Hudgins, the Virginia watermen’s leader, said he appreciated the “voluntary attrition” approach instead of just cutting people off.
“We’re hoping through time that some of these people, they’ll drop out,” he said.
In Maryland, the number of watermen licensed or authorized to harvest oysters has grown from 570 in the 2007-2008 season to 1,146, according to DNR figures.
Over that time, the harvest jumped from 83,000 bushels in 2008 to a peak of 431,000 bushels in 2014, the biggest landing since the late 1980s, when a pair of oyster diseases began to devastate the Bay’s bivalve populations.
The wild harvest has slipped the last two years, though, to 383,000 bushels, and it’s expected to be lower still this season. Biologists say two good “spat sets” of young oysters in 2010 and 2012 spurred the harvest increase, but that landings are on the wane now because there hasn’t been good reproduction the past few years.
The waters in Maryland open for wild oyster harvest also get crowded at times.
“The first day last year, there were 200 boats on Broad Creek,” Talbot County waterman Jason Schmidt told the advisory commission recently, recalling the scene on a Choptank River tributary that’s historically had abundant oysters.
“It’s not sustainable,” Schmidt added. But he made it clear he believed that’s because watermen have fewer places to harvest. In 2010, under former Gov. Martin O’Malley, the state expanded its network of sanctuaries where oysters would be protected for their ecological value, filtering nutrients and sediment from the water and providing habitat for fish and other marine creatures. The area set aside in sanctuaries grew from 9 percent of the state’s viable oyster habitat to 24 percent. While that still left 76 percent for the wild harvest, watermen contend the state made sanctuaries out of some of their best harvest areas.
Robert T. Brown, president of Maryland Watermen’s Association, said the state’s oyster fishery is already capped, and no one new can get into it. To him and other watermen, they simply need more areas to harvest and more oyster shells to put back on the bottom for young oysters or spat to settle on.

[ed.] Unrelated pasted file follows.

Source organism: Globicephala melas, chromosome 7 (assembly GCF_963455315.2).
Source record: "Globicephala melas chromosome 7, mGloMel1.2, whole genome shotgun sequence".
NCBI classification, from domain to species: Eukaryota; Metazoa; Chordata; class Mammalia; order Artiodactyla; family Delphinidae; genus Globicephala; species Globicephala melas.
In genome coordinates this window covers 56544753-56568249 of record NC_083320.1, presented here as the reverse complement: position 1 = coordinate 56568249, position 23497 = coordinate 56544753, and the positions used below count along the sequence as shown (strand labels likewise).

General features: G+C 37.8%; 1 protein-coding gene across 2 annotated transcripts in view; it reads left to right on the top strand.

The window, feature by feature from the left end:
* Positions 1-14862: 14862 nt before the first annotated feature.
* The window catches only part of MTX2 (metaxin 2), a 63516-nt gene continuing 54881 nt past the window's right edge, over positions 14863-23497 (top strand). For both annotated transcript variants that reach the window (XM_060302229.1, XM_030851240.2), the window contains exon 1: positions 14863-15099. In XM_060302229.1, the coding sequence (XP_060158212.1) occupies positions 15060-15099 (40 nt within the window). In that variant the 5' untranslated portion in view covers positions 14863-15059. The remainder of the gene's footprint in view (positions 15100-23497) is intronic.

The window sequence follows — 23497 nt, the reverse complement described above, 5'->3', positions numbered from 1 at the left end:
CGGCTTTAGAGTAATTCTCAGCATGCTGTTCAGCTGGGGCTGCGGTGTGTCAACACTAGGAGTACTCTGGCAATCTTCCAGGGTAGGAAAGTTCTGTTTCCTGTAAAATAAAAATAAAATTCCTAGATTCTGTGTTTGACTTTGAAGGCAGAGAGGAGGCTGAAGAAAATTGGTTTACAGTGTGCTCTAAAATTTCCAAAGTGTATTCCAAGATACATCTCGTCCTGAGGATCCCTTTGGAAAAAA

While the fishery is capped, the ceiling is so high that the number of participants in Maryland’s wild oyster harvest could double again, to nearly 3,000, according to DNR data.
Under Maryland’s licensing regulations, anyone who has a tidal fishing license or who buys an oyster harvest authorization can fish commercially for the bivalves. Both have been capped, according to Schatz, the DNR spokesman, so no more can be sold. There’s a waiting list with more than 70 names of people hoping to buy an oyster harvest permit.
In the 2014–15 season, 1,146 people paid the $300 surcharge that the DNR requires to participate in the wild harvest. But the total number who could have paid the surcharge and gone out is 2,769, Schatz noted, as there were 2,117 individuals holding a tidal fishing license and 652 with an oyster harvest authorization.
Maryland needs to crank that number down, said Bill Goldsborough, senior fisheries scientist for the Chesapeake Bay Foundation.
“I think there’s too many potential participants,” Goldsborough said. “Anyone who’s full-time is affected when all those people jump in, take the cream off the top and go back to their other jobs. It’s no wonder these watermen are looking for more bottom.”
Chris Judy, who manages the DNR shellfish program, said watermen have complained to him before about part-timers, but there has also been a reluctance to exclude anyone. And in a way, Judy added, the number of people harvesting oysters is self-regulating.
“It’s not a precise process, but as oysters go down, in a downturn, you’ll see people drop out,” he said.
But Goldsborough contended the state can’t afford to assume everything will work out, either for the oysters or watermen.
“The people that are making a living off the Bay, we want [them] to survive,” he said. “I don’t think we appreciate how many the Bay can support.”